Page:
Scientists discovered strange DNA strands, which they dubbed “Borgs,” buried in California mud. The strands are not technically alive and are made of genes scavenged from microbes. These chains—the longest extrachromosomal genetic material ever found—most likely enter single-celled archaea and help them break down methane.
Spongelike fossils found in 890-million-year-old reefs near Canada's northwestern coast might record the earliest-known animal. The ancient specimens bore branching tubes that resemble the skeletons of modern organisms used to make commercial bath sponges.
Though it has no ears, Neptune grass—an ecologically critical species in the Mediterranean—is sensitive to noise pollution. Researchers found that exposing the seagrass to artificial noise for two hours damaged elements of the plant required for energy storage and gravity detection.
Examination of the “bog body” Tollund Man's stomach reveals his last meal: mixed-grain porridge and fish. Along with his corpse, the meal was pristinely mummified after he was strangled and thrown into a peat bog around 350 B.C.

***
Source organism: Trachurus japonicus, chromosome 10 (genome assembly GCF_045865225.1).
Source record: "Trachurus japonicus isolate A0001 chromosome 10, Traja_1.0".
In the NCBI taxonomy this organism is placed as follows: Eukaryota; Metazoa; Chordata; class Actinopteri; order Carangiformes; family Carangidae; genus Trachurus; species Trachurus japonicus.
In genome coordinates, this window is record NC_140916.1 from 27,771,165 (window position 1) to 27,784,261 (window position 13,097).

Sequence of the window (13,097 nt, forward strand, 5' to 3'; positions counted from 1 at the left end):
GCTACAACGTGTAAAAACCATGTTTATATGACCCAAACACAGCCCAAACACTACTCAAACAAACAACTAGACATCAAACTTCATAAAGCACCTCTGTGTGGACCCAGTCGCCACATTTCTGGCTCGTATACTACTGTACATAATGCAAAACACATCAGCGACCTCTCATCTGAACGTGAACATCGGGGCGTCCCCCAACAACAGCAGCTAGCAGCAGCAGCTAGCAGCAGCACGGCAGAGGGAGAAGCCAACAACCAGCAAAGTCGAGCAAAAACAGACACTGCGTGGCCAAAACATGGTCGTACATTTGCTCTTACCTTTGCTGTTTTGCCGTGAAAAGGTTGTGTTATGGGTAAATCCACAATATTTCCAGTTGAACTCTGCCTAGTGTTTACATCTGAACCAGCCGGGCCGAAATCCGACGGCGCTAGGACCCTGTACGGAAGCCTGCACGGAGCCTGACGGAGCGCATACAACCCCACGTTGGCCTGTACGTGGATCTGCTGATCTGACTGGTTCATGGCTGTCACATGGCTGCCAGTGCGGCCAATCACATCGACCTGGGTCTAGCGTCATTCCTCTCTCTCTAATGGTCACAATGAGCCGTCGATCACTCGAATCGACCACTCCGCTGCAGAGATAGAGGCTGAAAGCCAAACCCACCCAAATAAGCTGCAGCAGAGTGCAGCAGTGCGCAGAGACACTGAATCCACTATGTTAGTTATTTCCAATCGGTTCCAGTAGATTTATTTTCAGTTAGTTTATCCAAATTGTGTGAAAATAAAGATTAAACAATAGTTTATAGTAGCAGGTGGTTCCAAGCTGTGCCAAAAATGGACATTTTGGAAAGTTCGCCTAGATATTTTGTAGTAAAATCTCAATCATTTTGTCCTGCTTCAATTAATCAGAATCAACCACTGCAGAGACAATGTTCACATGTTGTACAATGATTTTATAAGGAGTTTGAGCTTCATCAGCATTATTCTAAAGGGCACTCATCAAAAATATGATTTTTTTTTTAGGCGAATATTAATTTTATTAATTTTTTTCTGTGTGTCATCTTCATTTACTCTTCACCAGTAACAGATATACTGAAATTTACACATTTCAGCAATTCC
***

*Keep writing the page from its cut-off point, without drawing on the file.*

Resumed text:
Researchers suspect illegal fishing is behind a mass die-off of sea turtles on Kenya's central coast. The COVID pandemic has curbed monitoring in the area, leaving shallow waters that are home to young turtles vulnerable to trawlers.
Computers strapped to carnivorous rosy wolf snails (Euglandina rosea) revealed how another mollusk, Partula hyalina, evades the former's predation. Captured data revealed that P. hyalina can tolerate 10 times more sunlight and uses it to dodge the shade-acclimated E. rosea.